So you don't have to backtrack in the interpretation, but your own mind in order to come to an interpretation of the image  needs a lot of backtracking. It needs to look at alternative interpretations until it collapses on a possible interpretation. That makes sense. And this  basically requires top down predictions, but it's still something like inverse rendering.

Now, More specifically, to Aniket's question, the things that we need to, change in terms of the paradigms that we currently have, right? The neural networks, what they're performing is linear algebra. They perform weighted sums over real numbers that are thrown against an activation function that provides  us with non linearity is basically events. and it's a little bit awkward because the space in which we describe  the  this  the world using these convolutional neural networks  for the most part converges  in, in the right way, but not always. So  get representations that are susceptible to adversarial adversarial examples, or sometimes it's difficult to do for instance, counting of objects as you will networks and things like that.

And that's because of the limitations of the representational architecture that we're using. And it's not an accident that the biggest breakthrough in the last few years didn't come from vision, even though there's a lot of research in vision, but from natural language processing the transformer algorithm.

And it turns out that the transformer algorithm is general enough to discover convolutional neural networks for low level vision. But  it's, it's more general than this because convolutions don't work that well, when you try to process a stream of language convolutions are basically filters that look at the adjacent elements and  envision, it turns out that adjacent pixels typically belong to the same object.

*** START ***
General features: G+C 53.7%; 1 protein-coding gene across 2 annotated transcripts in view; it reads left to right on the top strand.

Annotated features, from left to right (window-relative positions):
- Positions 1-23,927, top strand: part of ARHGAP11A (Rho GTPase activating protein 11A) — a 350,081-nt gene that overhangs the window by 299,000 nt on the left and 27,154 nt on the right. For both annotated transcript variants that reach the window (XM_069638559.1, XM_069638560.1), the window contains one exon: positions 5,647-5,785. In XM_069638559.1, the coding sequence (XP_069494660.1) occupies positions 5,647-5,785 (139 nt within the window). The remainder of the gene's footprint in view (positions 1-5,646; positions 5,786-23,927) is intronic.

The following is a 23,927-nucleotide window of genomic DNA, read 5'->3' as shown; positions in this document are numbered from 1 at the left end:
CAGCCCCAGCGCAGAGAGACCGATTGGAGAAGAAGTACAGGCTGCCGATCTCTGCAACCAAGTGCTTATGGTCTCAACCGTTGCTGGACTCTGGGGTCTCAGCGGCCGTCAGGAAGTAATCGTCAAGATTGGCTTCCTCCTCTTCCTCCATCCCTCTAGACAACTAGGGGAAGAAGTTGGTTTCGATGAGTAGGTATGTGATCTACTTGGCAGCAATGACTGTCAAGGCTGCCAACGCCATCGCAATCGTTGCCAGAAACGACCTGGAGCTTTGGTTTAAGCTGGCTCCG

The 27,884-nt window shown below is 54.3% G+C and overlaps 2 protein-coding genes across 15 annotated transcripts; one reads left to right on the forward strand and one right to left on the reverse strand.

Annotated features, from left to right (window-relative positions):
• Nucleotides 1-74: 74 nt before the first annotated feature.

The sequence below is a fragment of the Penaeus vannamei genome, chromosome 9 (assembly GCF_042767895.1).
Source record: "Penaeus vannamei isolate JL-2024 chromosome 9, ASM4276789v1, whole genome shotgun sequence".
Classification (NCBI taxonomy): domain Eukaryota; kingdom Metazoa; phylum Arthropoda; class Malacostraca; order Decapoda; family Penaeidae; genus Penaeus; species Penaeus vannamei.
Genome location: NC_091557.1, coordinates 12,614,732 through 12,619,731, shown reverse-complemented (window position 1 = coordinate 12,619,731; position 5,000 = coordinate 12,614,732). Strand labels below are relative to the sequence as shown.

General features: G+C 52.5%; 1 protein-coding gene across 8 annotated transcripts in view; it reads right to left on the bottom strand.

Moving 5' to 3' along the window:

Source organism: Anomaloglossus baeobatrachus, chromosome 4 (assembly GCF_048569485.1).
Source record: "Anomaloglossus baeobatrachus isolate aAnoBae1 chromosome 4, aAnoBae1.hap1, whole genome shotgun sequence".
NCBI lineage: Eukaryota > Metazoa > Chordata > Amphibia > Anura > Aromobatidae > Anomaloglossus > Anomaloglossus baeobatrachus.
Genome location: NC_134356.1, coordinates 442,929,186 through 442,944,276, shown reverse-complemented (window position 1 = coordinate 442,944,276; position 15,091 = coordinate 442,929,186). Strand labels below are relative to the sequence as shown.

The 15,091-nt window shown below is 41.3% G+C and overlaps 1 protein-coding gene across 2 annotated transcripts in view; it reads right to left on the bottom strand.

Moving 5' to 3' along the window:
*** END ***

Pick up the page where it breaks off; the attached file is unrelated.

So it's good to look at adjacency as an indicator of relatedness, but in language, this doesn't work like this because  parts of a text that relate to each other can be very far apart and the things in between can refer to something different. And  that makes it very hard to use convolutional neural networks to interpret language, right?

So we need to look for more general learning paradigms and if we want to learn a graphics engine and you just take an existing graphics engine, like imagine you take as your vision paradigm, the unreal engine, and what you learn is the parametrization of the unreal engine to interpret the current digital scene, which I think would be a super interesting project to do.

And to my knowledge, nobody has done this extensively. There is some initial work by Nvidia and others in this direction, but it's limited.

Aniket Tekawade: [01:25:50] Are you referring to neural geometries, neural implicit geometries? 

Joscha Bach: [01:25:54] Yes, so there is some difference between the artifacts that you get in graphics engines and the artifacts that we get in our own vision, for instance, there is almost never surface clipping in our own vision, right?

Surface clipping happens a lot in graphics engines where objects are moving through each other, value, for instance, the skin of a character clips through the closing of the character, and this never happens in our own imagination or vision. Right?  So we have additional constraints about the computational geometry represented that we don't have in the low level representation of the graphics engine and that the graphics engine needs to correct for?

And I think that this is largely about the representation in time that is our own mind represents. The relationship between adjacent frames and the conservation of information between adjacent frames and time more efficiently than our graphics engines do. And I suspect that's because of the way in which programmers reason It's much harder for us to reason over time, properly than to reason over space. And  this is a constraint that doesn't happen  to apply for the more general learning algorithm in our neurons. So basically what our mental models of reality in court is certain conservation of volume, for instance, and of the relationship between  locations.

So in solid objects, the relationship between  locations an object is conserved and  liquid objects. The volume of the object is conserved and, elastic object. Something in between is conserved, right? And that is something that our graphics engines don't represent. Naturally. We need to use a secondary representation to correct the vision for the underlying  simple physical constants.

And probably want to have a representation that encompasses both of them at the same time.

Paul King: [01:27:50] Thanks, Aniket, for raising the interesting topic.  I think we should also sort of return to perception and consciousness.